Tag Archives: United States Army

TFH 9/13-14: Corporal Charles E. Kelly, USA

By now, you should have read the stories of Arnold L. Bjorklund and William J. Crawford, both of whom were awarded the Medal of Honor while serving with the 36th Infantry Division in Italy on September 13, 1943 – seventy years ago today. Now, for the story of the third 36th Division soldier to receive our Nation’s highest honor on that day of battle.

Charles E. Kelly was born in Pittsburgh, Pennsylvania on September 23, 1920. He grew up as what today would be called a “troubled youth”, joining street gangs and often finding himself in trouble with the police. He entered service with the United States Army in May 1942, where his troubles continued, including occurrences of him being absent without leave.

Regardless, by the time the 36th stormed ashore on the Italian mainland at Salerno on September 9, 1943, he was a Corporal with Company L, 3rd Battalion, 143rd Infantry Regiment. Four days later in action near Altavilla through September 14, he fought so hard and intensely that he was later known as “Commando Kelly, the One Man Army.” Continue reading TFH 9/13-14: Corporal Charles E. Kelly, USA


TFH 3/1: PFC Dan L. Neely, USA

During the Vietnam War, the United States Army‘s 1st Cavalry Division was equipped for and tasked with airmobile combat using helicopters. One of their light infantry units, the 2nd Battalion, 7th Cavalry Regiment, ran up against both North Vietnamese Army regulars and Viet Cong guerillias in fighting near Hue on March 1, 1968.

Continue reading TFH 3/1: PFC Dan L. Neely, USA


TFH 2/26: Corporal Einar H. Ingman, Jr., USA

Einar Harold Ingman, Jr. was born in Milwaukee, Wisconsin on October 6, 1929. He enlisted in the United States Army in November, 1949 hoping to become an equipment operator, but was assigned for service as an infantryman.

On February 26, 1951 while fighting in Korea with the 2nd Battalion, 17th Infantry Regiment, 7th Infantry Division, now Corporal Ingman took command of two squads whose leaders had become casualties. While rallying the two beleaguered groups of men, he single-handedly knocked out two enemy machine gun positions, the second after being shot through his face and becoming dazed from a grenade blast. His courage was recognized with the award of the Medal of Honor.

From Medal of Honor Citations for the Korean War:


Rank and organization: Sergeant (then Cpl.), U.S. Army, Company E, 17th Infantry Regiment, 7th Infantry Division. Place and date: Near Maltari, Korea, 26 February 1951. Entered service at: Tomahawk, Wis. Born: 6 October 1929, Milwaukee, Wis. G.O. No.: 68, 2 August 1951. Citation: Sgt. Ingman, a member of Company E, distinguished himself by conspicuous gallantry and intrepidity above and beyond the call of duty in action against the enemy. The 2 leading squads of the assault platoon of his company, while attacking a strongly fortified ridge held by the enemy, were pinned down by withering fire and both squad leaders and several men were wounded. Cpl. Ingman assumed command, reorganized and combined the 2 squads, then moved from 1 position to another, designating fields of fire and giving advice and encouragement to the men. Locating an enemy machine gun position that was raking his men with devastating fire he charged it alone, threw a grenade into the position, and killed the remaining crew with rifle fire. Another enemy machine gun opened fire approximately 15 yards away and inflicted additional casualties to the group and stopped the attack. When Cpl. Ingman charged the second position he was hit by grenade fragments and a hail of fire which seriously wounded him about the face and neck and knocked him to the ground. With incredible courage and stamina, he arose instantly and, using only his rifle, killed the entire guncrew before falling unconscious from his wounds. As a result of the singular action by Cpl. Ingman the defense of the enemy was broken, his squad secured its objective, and more than 100 hostile troops abandoned their weapons and fled in disorganized retreat. Cpl. Ingman’s indomitable courage, extraordinary heroism, and superb leadership reflect the highest credit on himself and are in keeping with the esteemed traditions of the infantry and the U.S. Army.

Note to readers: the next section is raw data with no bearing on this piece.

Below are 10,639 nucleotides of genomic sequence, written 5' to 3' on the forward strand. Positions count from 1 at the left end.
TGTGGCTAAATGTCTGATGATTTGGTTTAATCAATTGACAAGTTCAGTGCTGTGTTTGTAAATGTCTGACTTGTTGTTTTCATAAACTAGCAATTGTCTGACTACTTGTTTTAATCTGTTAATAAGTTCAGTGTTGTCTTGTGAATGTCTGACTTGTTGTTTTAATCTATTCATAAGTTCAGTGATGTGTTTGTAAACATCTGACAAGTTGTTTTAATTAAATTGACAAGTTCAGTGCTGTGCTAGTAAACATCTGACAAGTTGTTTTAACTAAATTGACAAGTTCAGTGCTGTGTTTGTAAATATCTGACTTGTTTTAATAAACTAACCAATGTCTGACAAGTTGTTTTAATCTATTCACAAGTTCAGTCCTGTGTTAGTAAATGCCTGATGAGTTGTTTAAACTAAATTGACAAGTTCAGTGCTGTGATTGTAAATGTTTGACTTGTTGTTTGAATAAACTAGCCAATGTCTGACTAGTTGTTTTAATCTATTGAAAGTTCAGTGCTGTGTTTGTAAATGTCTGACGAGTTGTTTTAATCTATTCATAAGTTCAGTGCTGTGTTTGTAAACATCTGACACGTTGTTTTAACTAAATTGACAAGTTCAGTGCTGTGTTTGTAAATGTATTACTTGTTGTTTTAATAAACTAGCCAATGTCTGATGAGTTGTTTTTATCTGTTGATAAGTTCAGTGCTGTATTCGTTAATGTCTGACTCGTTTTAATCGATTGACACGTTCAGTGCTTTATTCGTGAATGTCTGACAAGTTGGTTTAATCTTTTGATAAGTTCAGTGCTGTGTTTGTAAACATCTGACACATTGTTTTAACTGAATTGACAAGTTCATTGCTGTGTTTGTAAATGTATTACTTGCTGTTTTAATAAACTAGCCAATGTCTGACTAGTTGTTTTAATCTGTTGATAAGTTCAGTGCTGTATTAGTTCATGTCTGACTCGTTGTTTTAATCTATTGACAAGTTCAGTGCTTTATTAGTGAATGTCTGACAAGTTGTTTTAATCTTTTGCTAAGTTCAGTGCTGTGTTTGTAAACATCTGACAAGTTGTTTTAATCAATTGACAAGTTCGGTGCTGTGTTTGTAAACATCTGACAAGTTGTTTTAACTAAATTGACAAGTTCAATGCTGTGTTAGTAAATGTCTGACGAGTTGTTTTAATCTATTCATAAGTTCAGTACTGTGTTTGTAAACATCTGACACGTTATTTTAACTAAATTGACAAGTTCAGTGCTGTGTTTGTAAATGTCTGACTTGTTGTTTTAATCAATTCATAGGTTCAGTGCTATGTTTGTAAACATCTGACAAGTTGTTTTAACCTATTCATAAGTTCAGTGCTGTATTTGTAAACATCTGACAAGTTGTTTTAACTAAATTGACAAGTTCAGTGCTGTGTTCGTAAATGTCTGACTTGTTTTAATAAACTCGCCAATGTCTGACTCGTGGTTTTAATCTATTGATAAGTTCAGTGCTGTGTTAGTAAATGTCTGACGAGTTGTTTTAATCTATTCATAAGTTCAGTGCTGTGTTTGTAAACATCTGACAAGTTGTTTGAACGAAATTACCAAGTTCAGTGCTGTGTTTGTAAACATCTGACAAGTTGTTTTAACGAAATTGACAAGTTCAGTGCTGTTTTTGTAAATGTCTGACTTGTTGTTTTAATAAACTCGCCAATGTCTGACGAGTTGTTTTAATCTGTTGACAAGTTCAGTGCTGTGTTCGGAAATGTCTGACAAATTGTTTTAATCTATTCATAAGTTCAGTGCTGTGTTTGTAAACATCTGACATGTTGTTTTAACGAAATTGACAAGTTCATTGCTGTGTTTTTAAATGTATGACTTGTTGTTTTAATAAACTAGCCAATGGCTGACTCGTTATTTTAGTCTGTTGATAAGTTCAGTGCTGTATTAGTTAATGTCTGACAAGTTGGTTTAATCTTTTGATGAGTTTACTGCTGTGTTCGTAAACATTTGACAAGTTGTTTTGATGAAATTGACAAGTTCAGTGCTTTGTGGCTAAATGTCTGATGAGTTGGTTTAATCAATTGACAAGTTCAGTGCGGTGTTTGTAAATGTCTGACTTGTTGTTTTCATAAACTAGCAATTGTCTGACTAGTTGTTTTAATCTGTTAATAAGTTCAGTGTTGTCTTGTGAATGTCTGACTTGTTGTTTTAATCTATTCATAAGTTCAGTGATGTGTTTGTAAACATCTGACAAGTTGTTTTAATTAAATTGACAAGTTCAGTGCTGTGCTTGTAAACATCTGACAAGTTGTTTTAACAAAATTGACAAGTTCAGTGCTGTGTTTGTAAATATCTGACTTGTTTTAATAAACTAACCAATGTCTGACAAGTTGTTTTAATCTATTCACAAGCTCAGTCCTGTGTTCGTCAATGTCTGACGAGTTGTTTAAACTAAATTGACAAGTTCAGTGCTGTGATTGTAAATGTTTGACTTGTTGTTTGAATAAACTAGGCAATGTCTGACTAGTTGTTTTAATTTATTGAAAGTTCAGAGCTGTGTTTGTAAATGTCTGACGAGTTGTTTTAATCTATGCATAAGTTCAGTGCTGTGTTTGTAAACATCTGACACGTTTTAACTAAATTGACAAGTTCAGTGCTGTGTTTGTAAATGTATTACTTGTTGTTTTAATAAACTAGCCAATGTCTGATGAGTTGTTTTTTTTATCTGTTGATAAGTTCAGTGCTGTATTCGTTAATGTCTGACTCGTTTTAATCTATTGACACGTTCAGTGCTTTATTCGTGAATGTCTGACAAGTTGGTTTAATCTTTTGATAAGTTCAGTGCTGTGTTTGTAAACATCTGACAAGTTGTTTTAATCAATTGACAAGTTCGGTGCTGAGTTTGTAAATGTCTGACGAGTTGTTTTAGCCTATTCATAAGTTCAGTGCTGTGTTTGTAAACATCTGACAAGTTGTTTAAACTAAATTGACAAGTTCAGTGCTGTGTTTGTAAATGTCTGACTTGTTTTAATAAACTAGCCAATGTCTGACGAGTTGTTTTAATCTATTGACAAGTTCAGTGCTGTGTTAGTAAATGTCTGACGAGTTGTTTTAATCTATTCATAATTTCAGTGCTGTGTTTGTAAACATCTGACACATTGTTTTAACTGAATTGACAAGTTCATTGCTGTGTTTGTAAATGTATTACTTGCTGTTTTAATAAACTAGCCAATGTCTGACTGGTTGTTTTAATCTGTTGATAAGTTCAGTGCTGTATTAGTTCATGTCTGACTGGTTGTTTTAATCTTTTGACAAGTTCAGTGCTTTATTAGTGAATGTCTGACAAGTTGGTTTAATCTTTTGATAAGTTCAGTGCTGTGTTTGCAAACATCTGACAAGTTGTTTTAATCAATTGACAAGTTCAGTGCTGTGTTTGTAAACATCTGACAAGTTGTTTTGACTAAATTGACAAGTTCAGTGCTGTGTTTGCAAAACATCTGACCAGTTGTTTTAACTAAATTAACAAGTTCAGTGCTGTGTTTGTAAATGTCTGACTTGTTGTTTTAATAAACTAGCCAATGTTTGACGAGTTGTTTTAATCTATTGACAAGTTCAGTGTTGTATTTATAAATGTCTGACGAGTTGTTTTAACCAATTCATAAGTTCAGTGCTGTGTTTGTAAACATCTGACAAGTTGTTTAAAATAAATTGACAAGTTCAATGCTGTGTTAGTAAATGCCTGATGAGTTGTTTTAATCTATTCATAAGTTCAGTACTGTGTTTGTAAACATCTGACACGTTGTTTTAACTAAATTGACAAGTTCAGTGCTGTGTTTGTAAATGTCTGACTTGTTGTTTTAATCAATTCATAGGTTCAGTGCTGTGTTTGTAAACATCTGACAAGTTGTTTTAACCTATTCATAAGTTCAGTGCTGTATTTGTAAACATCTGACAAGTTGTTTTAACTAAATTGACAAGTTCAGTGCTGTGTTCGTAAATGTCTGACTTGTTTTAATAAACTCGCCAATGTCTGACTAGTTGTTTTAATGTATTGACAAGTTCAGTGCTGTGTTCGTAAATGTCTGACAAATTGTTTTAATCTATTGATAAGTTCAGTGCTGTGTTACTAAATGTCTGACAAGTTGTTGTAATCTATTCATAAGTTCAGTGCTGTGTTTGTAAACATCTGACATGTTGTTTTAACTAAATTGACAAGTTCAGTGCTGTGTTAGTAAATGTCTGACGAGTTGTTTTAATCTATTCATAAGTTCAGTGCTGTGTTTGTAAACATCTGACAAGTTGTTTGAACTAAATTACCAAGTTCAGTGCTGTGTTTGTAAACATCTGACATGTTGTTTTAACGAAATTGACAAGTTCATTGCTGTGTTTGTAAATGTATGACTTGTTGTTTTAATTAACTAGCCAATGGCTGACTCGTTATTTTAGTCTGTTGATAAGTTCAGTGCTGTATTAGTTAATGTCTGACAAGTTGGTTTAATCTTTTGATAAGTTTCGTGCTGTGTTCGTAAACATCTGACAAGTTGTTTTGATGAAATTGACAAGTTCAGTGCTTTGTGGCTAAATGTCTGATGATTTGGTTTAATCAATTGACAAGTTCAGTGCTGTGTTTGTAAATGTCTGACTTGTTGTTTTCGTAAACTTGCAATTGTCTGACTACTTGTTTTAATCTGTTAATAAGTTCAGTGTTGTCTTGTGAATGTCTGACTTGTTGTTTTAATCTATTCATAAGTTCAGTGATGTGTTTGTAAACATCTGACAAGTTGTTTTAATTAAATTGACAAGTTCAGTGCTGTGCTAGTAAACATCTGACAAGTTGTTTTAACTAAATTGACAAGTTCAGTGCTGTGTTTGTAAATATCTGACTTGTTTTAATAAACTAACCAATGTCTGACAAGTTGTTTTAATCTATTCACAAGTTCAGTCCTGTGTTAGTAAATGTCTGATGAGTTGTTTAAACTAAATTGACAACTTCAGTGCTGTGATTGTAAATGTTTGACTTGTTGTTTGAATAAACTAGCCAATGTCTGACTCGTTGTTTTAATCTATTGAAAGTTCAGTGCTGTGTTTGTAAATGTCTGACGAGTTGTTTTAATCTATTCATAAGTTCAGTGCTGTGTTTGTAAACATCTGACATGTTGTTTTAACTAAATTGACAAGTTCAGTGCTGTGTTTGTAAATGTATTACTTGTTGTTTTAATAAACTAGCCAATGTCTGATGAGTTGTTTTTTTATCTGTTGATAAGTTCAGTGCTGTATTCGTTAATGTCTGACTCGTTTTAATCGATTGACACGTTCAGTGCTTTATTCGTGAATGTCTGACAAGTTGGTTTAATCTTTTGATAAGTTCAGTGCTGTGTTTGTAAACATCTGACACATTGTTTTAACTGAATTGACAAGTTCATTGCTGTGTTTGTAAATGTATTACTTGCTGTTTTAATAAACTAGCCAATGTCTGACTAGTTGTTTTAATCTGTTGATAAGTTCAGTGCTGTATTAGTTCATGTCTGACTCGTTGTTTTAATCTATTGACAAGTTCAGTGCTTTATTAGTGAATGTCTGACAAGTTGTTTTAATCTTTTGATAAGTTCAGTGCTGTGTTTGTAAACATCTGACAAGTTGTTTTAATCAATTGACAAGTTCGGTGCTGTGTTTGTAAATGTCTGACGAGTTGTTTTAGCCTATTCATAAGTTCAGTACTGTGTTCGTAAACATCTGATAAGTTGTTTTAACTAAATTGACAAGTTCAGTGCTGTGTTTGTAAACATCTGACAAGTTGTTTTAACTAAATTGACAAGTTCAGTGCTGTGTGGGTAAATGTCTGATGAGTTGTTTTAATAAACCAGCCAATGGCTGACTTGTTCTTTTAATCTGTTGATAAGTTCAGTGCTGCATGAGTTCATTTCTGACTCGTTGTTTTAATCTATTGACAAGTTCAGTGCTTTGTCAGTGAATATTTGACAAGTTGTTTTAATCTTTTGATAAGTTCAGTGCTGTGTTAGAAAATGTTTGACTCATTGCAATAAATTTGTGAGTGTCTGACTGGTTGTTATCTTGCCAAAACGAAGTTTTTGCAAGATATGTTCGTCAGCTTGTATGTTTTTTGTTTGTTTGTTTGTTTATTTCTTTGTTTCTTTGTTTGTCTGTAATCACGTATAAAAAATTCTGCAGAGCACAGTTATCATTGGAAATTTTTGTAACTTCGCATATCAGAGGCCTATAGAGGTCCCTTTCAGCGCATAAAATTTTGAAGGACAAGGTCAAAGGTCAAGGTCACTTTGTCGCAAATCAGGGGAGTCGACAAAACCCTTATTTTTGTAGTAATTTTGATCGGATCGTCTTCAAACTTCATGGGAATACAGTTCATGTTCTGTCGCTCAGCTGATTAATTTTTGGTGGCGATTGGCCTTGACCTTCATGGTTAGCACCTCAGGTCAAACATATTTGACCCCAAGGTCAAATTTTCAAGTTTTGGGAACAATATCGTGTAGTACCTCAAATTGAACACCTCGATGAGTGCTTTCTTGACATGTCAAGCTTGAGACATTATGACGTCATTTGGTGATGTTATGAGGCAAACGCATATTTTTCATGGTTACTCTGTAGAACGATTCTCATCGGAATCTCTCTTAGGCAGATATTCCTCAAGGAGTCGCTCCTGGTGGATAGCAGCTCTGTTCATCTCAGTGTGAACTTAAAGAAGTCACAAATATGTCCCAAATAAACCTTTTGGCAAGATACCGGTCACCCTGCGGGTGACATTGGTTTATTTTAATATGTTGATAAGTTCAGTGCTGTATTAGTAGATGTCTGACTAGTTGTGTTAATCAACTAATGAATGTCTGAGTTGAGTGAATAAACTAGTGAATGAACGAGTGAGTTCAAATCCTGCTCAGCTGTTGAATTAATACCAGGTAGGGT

Ingman survived his wounds, but suffered from after effects of his head and brain injuries for years following the war. He is still living today at age 83, but has been hampered further since suffering a stroke in 2003.

2nd Battalion, 17th Infantry is currently inactive. The 7th Infantry Division is currently active as an administrative and training headquarters for Army units stationed at Joint Base Lewis-McChord in Washington.


TFH 11/29: Staff Sergeant Robert J. Pruden, USA

Robert Joseph Pruden was born on September 9, 1949 in St. Paul, Minnesota. He joined the United States Army in 1967; evidence suggests that based on his selection/volunteering for Non-Commissioned Officer candidacy and Ranger training he was a volunteer and not a draftee.

The Vietnam-era 75th Ranger Infantry Regiment (Airborne) was constituted as a number of separate specialized infantry companies to be trained and delegated to individual divisions or corps for long range patrol and reconnaissance duties. The 75th’s Company G was assigned to the 23rd Infantry Division, better known by its moniker “Americal”, for those duties in Vietnam.

Continue reading TFH 11/29: Staff Sergeant Robert J. Pruden, USA


TFH 5/7 Edition 1: General Jonathan Mayhew Wainwright IV, USA